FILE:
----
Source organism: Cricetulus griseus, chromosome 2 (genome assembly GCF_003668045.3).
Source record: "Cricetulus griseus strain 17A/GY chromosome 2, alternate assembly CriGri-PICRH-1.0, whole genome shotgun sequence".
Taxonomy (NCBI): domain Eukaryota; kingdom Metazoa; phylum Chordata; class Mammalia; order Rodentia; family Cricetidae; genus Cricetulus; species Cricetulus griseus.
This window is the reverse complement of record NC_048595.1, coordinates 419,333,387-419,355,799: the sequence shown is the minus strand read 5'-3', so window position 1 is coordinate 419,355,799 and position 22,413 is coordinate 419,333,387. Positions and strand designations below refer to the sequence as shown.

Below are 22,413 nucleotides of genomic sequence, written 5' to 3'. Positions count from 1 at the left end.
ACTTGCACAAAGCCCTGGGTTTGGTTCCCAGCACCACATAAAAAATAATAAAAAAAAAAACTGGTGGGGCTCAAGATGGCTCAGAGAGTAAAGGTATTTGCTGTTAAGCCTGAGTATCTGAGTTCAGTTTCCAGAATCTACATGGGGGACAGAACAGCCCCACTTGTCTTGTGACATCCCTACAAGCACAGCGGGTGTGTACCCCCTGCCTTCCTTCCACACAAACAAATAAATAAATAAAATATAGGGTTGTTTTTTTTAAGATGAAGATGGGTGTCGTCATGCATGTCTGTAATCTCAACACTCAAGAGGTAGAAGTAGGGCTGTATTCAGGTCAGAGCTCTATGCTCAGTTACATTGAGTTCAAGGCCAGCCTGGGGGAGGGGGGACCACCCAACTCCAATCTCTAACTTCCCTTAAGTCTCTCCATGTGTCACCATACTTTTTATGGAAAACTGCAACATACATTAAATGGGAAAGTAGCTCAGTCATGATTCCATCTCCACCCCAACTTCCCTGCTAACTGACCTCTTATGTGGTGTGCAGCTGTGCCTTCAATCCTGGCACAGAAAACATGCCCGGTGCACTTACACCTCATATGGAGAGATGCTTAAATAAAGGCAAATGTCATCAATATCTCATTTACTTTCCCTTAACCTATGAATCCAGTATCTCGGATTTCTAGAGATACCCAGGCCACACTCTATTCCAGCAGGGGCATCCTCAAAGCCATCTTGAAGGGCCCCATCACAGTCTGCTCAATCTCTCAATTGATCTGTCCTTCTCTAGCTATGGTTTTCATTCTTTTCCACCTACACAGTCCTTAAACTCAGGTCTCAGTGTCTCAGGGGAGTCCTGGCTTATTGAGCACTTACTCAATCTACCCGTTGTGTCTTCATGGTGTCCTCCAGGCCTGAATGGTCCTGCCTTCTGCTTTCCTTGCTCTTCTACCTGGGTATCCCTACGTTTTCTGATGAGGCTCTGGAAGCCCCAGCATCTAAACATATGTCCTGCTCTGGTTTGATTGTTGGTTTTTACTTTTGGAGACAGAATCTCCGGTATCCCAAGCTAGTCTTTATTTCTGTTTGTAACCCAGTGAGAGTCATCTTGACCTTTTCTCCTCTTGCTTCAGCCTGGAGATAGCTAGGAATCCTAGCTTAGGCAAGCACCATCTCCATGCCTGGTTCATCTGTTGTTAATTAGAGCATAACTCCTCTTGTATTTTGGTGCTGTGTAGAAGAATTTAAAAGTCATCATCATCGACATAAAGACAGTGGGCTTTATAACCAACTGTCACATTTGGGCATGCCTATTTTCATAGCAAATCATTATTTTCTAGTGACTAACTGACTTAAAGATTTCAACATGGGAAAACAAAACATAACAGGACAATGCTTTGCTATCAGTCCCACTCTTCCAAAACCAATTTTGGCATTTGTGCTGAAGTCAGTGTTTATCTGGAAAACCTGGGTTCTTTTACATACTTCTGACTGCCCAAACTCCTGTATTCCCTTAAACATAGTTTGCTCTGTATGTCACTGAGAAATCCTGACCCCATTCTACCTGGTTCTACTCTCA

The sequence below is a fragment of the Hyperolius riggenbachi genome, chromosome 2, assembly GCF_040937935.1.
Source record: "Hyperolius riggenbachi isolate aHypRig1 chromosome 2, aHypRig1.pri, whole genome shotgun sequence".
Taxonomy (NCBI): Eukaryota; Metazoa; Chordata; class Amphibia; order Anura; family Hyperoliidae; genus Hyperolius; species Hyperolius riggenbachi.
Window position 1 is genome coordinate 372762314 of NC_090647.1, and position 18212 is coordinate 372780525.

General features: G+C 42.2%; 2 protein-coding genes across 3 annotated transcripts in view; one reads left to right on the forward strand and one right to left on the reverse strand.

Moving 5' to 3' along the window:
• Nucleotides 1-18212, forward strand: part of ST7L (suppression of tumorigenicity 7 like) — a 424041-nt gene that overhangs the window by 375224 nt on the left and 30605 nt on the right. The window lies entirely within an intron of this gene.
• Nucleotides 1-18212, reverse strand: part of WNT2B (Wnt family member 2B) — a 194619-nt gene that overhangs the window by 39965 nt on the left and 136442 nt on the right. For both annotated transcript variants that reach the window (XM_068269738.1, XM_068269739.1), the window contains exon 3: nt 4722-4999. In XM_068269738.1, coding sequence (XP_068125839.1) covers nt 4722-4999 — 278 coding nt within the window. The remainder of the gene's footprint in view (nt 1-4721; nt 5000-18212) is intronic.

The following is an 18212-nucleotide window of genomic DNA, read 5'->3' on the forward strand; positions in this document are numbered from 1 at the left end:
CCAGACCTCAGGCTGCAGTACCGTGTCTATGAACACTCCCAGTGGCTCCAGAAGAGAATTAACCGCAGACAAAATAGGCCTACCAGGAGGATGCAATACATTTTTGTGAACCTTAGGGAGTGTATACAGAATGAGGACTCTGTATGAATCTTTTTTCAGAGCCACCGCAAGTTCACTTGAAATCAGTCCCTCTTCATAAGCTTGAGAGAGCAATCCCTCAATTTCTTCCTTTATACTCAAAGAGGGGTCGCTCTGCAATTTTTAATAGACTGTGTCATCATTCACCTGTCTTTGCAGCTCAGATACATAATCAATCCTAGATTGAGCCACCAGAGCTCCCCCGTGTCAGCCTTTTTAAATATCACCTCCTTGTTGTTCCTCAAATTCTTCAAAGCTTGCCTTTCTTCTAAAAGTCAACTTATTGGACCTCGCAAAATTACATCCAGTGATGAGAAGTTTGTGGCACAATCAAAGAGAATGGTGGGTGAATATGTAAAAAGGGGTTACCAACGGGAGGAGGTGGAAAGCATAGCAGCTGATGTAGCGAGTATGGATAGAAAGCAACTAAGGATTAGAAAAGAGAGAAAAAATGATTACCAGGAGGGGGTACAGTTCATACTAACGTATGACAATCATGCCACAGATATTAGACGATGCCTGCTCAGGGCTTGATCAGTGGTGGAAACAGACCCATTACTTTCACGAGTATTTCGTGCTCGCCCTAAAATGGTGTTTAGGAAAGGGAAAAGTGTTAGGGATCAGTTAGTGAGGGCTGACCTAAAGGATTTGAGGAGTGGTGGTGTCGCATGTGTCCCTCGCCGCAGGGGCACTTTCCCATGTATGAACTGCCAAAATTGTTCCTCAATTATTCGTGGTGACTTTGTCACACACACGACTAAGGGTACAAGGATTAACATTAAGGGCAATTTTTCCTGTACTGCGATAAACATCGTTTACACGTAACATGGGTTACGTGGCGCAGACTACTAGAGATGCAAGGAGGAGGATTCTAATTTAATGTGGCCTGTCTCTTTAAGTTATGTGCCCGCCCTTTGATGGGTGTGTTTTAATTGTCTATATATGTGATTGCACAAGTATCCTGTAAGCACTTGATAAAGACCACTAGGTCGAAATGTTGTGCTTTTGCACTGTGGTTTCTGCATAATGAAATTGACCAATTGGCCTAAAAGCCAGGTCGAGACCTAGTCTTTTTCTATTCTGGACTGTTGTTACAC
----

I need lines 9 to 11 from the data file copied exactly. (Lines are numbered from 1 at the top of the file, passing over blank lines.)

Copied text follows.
Taxonomy (NCBI): Eukaryota; Metazoa; Chordata; class Amphibia; order Anura; family Hyperoliidae; genus Hyperolius; species Hyperolius riggenbachi.
Window position 1 is genome coordinate 372762314 of NC_090647.1, and position 18212 is coordinate 372780525.

General features: G+C 42.2%; 2 protein-coding genes across 3 annotated transcripts in view; one reads left to right on the forward strand and one right to left on the reverse strand.